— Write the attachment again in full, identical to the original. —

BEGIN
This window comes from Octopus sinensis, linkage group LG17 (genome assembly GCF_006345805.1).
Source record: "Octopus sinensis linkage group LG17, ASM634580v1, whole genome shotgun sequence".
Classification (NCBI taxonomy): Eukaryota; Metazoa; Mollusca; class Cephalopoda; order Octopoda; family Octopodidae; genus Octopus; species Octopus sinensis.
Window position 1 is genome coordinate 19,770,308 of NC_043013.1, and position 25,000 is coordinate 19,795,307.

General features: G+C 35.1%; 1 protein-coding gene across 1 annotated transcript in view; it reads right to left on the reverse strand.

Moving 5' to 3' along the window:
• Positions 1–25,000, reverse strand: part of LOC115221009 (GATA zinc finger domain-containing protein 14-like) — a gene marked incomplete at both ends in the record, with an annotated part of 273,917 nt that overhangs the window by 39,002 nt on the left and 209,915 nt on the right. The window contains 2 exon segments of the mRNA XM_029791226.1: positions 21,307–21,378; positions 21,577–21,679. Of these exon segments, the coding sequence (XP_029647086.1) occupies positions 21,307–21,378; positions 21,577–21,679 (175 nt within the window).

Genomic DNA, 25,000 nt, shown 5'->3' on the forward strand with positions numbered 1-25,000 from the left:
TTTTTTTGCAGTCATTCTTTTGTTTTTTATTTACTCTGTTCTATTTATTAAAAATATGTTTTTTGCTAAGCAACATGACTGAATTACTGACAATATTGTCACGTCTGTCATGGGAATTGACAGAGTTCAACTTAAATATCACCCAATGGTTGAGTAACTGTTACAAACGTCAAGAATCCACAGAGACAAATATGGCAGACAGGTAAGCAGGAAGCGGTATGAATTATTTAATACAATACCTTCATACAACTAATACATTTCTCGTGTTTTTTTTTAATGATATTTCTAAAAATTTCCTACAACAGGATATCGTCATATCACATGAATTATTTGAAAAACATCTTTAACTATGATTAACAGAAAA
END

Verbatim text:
This window comes from Octopus sinensis, linkage group LG17 (genome assembly GCF_006345805.1).
Source record: "Octopus sinensis linkage group LG17, ASM634580v1, whole genome shotgun sequence".
Classification (NCBI taxonomy): Eukaryota; Metazoa; Mollusca; class Cephalopoda; order Octopoda; family Octopodidae; genus Octopus; species Octopus sinensis.
Window position 1 is genome coordinate 19,770,308 of NC_043013.1, and position 25,000 is coordinate 19,795,307.

General features: G+C 35.1%; 1 protein-coding gene across 1 annotated transcript in view; it reads right to left on the reverse strand.

Moving 5' to 3' along the window:
• Positions 1–25,000, reverse strand: part of LOC115221009 (GATA zinc finger domain-containing protein 14-like) — a gene marked incomplete at both ends in the record, with an annotated part of 273,917 nt that overhangs the window by 39,002 nt on the left and 209,915 nt on the right. The window contains 2 exon segments of the mRNA XM_029791226.1: positions 21,307–21,378; positions 21,577–21,679. Of these exon segments, the coding sequence (XP_029647086.1) occupies positions 21,307–21,378; positions 21,577–21,679 (175 nt within the window).

Genomic DNA, 25,000 nt, shown 5'->3' on the forward strand with positions numbered 1-25,000 from the left:
TTTTTTTGCAGTCATTCTTTTGTTTTTTATTTACTCTGTTCTATTTATTAAAAATATGTTTTTTGCTAAGCAACATGACTGAATTACTGACAATATTGTCACGTCTGTCATGGGAATTGACAGAGTTCAACTTAAATATCACCCAATGGTTGAGTAACTGTTACAAACGTCAAGAATCCACAGAGACAAATATGGCAGACAGGTAAGCAGGAAGCGGTATGAATTATTTAATACAATACCTTCATACAACTAATACATTTCTCGTGTTTTTTTTTAATGATATTTCTAAAAATTTCCTACAACAGGATATCGTCATATCACATGAATTATTTGAAAAACATCTTTAACTATGATTAACAGAAAA